Does your mouth often cause trouble between you and your husband (or between you and other people)? If you’re one of many women who end up “venting” on their husband or saying harsh words you later regret, God’s Word gives us 3 clues on how we can respond appropriately when we start to feel our anger rising.
1) Pause. Just stop. Leave the room for a moment if you need to. Don’t react in the moment because your gut-level reaction will almost always cause trouble! James 1:19 puts it this way, “My dear brothers and sisters, take note of this: Everyone should be quick to listen, slow to speak and slow to become angry.” So pause before you react verbally.
2) During the pause, consult the Holy Spirit and ask the Holy Spirit to help you understand how to love and respect your husband with your response. Would your husband be positively impacted by a gentle and encouraging word from you? Would your husband be more willing to make changes that you’re requesting if you showed him respect by asking him to help you understand his perspective? Philippians 2:4 says “Each of you should look not only to your own interests, but also to the interest of others.”
3) When you’re ready to address the issue with your husband, say a silent prayer and ask the Holy Spirit to be the one speaking to your husband by using your mouth. Trust me. The Holy Spirit will come up with much better words than you ever could, and will utter those words in a much more respectful way! When speaking to his disciples, Jesus said in Matthew 10:19-20, “But when they arrest you, do not worry about what to say or how to say it. At that time you will be given what to say, for it will not be you speaking, but the Spirit of your Father speaking through you.”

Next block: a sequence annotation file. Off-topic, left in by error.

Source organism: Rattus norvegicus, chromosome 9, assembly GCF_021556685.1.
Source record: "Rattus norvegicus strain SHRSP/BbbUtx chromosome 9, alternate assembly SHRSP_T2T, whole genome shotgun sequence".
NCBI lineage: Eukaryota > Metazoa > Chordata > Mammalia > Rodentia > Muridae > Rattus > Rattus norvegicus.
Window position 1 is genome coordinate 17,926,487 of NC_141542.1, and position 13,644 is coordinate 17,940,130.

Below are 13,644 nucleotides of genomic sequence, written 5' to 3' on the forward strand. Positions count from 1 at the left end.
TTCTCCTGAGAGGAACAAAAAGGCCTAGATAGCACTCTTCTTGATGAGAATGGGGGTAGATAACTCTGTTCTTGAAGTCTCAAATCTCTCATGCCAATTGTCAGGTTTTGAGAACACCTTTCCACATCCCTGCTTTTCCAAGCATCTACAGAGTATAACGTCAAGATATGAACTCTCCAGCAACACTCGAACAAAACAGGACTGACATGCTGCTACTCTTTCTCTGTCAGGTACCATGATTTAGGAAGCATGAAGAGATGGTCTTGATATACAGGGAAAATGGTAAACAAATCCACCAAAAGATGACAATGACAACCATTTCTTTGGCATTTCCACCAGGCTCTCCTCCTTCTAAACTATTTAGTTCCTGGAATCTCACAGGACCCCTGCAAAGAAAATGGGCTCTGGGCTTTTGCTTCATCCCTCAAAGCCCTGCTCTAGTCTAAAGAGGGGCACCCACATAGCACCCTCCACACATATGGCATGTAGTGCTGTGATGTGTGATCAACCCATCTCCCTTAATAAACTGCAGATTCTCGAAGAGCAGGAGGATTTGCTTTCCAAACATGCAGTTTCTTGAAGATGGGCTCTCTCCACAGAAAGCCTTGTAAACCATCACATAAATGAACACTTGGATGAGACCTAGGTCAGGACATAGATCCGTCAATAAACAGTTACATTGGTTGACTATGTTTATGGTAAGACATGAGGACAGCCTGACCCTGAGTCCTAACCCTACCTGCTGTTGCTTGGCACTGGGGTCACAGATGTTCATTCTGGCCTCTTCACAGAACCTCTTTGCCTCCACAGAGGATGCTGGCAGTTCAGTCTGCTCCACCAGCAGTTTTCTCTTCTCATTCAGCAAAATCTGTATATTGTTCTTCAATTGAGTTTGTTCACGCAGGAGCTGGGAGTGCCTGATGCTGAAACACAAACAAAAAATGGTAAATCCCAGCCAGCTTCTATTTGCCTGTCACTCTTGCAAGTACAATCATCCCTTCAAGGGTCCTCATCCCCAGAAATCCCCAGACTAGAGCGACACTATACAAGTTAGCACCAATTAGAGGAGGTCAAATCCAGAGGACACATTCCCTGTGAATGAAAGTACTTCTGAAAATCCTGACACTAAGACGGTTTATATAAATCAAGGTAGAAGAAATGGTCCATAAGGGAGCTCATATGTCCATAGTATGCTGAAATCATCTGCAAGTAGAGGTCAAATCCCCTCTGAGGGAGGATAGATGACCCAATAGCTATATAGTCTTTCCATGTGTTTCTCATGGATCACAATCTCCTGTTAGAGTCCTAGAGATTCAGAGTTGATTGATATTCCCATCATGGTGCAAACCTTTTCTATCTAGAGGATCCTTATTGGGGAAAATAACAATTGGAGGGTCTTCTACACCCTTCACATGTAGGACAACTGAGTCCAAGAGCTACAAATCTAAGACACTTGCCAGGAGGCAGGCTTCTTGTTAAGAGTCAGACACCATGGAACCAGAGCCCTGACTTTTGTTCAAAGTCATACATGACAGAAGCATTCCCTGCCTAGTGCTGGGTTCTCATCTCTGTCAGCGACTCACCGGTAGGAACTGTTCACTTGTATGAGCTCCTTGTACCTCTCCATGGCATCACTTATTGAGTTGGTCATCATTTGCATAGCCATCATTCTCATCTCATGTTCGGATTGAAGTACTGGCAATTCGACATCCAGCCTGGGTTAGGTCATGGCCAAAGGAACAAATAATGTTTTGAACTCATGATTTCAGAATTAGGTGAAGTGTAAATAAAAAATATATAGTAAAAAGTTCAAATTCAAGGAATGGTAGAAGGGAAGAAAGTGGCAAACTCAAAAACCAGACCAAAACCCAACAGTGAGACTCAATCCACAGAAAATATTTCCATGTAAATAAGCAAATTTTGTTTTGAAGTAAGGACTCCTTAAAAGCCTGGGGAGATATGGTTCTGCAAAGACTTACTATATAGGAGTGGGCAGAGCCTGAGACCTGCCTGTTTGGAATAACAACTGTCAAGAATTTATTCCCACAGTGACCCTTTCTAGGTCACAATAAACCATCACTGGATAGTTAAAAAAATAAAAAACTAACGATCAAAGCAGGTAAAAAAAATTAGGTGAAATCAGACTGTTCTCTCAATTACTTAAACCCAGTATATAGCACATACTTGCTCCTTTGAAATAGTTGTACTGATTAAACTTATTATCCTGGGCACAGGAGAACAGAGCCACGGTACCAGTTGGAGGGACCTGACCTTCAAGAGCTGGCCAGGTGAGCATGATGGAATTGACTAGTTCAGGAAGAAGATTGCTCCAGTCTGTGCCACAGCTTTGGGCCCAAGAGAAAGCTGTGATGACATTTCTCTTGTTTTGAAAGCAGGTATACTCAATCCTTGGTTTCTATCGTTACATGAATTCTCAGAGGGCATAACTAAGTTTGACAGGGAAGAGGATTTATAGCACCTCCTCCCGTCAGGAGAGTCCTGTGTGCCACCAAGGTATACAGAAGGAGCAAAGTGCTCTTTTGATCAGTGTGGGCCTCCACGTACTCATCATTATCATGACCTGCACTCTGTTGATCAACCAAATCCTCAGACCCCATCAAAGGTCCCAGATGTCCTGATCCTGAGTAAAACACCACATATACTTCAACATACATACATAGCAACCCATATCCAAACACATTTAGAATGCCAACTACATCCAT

Conflict and disagreement is inevitable in marriage. However, conflict need not lead to the formation of two enemy camps! Here’s something that can greatly change the dynamics during conflict and actually move you closer to resolution. Pause and ask God to help you see the situation through your husband’s eyes. Ask the Lord to show you what is truly prompting your husband to say what he’s saying or do what he’s doing. Is he stressed? Is he discouraged? Is he still affected by emotional wounds from his childhood? Does he simply have a different idea on how something should be done, and could his idea actually make sense?
When we intentionally pause and try to consider the vantage point of our husbands, we begin to have compassion, or at least an understanding of why he is thinking or acting the way he is. Instead of only focusing on our desires, Philippians 2:4 instructs us, “Look not only to your own interests, but also to the interests of others.” When you truly stop and try to look at the situation from his perspective, you may see some actual merit to your husband’s point of view! You might also start to realize how your husband’s past hurts in life (or current fears) are playing a role in his actions or reactions.